A team of international astronomers, including scientists from the Australian National University, has challenged a popular theory that mysterious dark matter dominates gravity in the inner parts of spiral galaxies such as our Milky Way.
Senior lead researcher Professor Ken Freeman at the Australian National University (ANU) has found that stars – visible matter – dominate the gravity in the inner parts of these types of galaxies.
Professor Freeman posed an important question, based on the research findings, “One of the big questions we’re trying to answer is, why does the Milky Way look the way it does?”
“We’ve discovered that stars and gas account for about three-quarters of the gravitational pull in the inner parts of the Milky Way and other spiral galaxies. But the dark matter totally dominates gravity in the outer parts of these galaxies,” Professor Freeman said.
“By finding out how much the stars contribute to a galaxy’s total gravity, we can work out the detailed structure of the dark matter, almost as if we could see this invisible matter directly.”
Professor Freeman explained scientists had known about dark matter in galaxies for about 50 years, but they still don’t know what it is or where it comes from.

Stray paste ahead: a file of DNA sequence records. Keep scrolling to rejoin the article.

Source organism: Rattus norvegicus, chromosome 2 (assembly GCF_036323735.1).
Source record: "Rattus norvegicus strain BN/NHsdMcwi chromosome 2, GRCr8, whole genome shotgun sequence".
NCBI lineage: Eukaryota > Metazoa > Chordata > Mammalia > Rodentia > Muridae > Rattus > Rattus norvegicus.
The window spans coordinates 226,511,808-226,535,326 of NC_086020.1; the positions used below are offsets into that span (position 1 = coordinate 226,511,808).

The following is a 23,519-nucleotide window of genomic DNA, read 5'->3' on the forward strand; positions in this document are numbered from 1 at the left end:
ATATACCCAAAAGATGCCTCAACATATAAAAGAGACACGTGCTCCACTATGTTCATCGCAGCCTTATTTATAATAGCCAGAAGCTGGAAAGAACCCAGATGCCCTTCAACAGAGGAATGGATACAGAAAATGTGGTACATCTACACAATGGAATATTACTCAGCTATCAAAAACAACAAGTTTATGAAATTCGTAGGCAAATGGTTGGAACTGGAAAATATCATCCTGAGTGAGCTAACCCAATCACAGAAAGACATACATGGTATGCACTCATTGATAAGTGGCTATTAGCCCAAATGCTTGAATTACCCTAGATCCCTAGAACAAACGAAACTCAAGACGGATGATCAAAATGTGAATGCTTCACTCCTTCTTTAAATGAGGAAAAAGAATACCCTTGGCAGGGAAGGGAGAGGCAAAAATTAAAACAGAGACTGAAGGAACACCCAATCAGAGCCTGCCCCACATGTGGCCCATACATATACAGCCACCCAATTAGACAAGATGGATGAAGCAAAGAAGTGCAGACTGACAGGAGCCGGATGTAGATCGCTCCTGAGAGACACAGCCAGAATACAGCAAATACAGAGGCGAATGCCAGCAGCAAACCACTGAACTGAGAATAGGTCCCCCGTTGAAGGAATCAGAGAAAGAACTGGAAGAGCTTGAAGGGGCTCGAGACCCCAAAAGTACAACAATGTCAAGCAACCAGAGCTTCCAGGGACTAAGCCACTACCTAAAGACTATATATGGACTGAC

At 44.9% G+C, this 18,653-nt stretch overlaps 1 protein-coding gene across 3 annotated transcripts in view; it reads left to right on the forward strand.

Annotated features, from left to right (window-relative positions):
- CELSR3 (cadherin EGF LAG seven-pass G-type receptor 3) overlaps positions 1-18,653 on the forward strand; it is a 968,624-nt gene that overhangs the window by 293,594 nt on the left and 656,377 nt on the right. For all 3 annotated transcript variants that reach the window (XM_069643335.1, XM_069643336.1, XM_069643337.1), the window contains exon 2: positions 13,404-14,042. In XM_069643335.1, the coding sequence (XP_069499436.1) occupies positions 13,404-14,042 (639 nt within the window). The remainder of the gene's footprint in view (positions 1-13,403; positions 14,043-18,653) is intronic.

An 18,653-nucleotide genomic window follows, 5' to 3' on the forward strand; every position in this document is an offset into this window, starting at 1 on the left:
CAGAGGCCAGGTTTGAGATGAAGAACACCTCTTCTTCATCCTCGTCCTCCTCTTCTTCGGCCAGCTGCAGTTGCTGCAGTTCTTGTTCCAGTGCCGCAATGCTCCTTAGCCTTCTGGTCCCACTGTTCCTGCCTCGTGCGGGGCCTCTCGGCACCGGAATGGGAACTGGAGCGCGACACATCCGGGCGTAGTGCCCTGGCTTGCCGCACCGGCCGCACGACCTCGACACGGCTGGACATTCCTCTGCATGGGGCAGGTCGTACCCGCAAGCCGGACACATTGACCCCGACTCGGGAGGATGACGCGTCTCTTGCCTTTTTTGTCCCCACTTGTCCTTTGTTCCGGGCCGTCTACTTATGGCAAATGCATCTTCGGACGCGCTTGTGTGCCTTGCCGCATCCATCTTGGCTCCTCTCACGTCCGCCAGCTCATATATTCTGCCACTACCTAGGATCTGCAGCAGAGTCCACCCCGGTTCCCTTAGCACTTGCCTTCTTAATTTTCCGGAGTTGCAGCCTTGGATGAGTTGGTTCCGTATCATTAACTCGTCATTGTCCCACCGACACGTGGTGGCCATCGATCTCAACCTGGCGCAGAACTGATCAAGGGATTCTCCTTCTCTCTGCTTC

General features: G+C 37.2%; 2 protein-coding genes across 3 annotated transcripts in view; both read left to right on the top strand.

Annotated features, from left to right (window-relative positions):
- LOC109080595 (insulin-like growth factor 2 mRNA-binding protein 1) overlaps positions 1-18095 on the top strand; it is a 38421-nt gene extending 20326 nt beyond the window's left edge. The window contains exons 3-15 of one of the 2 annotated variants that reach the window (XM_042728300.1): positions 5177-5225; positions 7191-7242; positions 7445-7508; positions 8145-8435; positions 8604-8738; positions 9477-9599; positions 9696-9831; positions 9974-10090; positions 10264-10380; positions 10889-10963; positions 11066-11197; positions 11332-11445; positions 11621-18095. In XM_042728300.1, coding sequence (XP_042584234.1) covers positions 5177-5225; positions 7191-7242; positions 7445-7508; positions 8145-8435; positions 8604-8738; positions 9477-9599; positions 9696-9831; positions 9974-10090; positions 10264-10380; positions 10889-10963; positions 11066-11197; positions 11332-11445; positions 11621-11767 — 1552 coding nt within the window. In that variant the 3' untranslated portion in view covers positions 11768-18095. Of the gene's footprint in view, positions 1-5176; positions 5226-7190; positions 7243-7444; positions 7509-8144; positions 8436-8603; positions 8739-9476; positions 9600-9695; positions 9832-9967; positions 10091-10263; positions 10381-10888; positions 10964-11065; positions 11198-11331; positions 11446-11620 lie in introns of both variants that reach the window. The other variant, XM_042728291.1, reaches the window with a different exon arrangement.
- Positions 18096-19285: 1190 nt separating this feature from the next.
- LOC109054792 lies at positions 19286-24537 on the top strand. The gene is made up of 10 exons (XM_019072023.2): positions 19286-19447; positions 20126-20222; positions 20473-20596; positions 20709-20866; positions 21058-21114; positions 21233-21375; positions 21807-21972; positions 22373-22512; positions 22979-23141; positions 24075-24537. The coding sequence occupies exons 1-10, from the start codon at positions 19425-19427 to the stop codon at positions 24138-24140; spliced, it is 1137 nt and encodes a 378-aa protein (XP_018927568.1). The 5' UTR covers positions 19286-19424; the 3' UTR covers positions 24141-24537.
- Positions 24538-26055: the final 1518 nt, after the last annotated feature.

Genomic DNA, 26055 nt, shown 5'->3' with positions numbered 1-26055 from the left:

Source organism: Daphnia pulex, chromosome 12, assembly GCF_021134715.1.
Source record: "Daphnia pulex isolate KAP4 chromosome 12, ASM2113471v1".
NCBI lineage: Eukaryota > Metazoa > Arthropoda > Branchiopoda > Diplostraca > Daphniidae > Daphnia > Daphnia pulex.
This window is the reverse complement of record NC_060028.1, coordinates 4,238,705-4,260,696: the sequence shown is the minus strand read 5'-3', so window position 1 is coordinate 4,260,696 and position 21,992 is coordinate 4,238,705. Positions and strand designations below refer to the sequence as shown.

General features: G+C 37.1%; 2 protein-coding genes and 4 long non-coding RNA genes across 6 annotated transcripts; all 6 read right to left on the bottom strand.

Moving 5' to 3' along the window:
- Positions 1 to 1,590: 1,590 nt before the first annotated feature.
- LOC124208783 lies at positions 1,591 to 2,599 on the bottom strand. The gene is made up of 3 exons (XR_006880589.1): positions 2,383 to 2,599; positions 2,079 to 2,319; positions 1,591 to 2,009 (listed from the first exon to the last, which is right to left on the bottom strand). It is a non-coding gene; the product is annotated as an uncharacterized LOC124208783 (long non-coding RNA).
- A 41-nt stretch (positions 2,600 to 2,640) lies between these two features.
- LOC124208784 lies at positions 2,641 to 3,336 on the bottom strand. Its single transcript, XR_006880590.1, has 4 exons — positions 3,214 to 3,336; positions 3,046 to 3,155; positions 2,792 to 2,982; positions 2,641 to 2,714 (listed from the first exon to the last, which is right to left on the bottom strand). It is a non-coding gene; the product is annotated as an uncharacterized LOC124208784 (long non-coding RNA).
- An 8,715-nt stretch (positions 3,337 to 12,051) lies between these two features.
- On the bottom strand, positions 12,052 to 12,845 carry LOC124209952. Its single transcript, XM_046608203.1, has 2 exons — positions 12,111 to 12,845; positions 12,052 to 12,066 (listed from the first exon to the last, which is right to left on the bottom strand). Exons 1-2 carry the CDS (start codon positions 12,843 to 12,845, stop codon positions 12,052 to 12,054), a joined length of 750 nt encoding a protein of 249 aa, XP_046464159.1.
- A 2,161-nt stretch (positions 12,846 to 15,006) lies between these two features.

This type of study is difficult to conduct on the Milky Way, as astronomers can only observe it from the inside. The team needed to study a spiral galaxy front-on, which is like looking at a plug hole of a bath from above.
“There are many theories about what it could be, including that it is potentially some form of exotic particle that we have not discovered yet. We chose NGC 6946, which is more than 22 million light years away from Earth,” Professor Freeman said.
Professor Freeman, along with PhD scholar Surashree Aniyan and Dr Anastasia Ponomareva from the ANU Research School of Astronomy and Astrophysics, led the international team, which included scientists from Germany, the Netherlands and the UK.
The ANU group designed and built a specialised instrument, the Planetary Nebula Spectrograph, that was mounted on the William Herschel Telescope in the Canary Islands. Dr Magda Arnaboldi of the European Southern Observatory in Munich is the leader of the Planetary Nebula Spectrograph Team.
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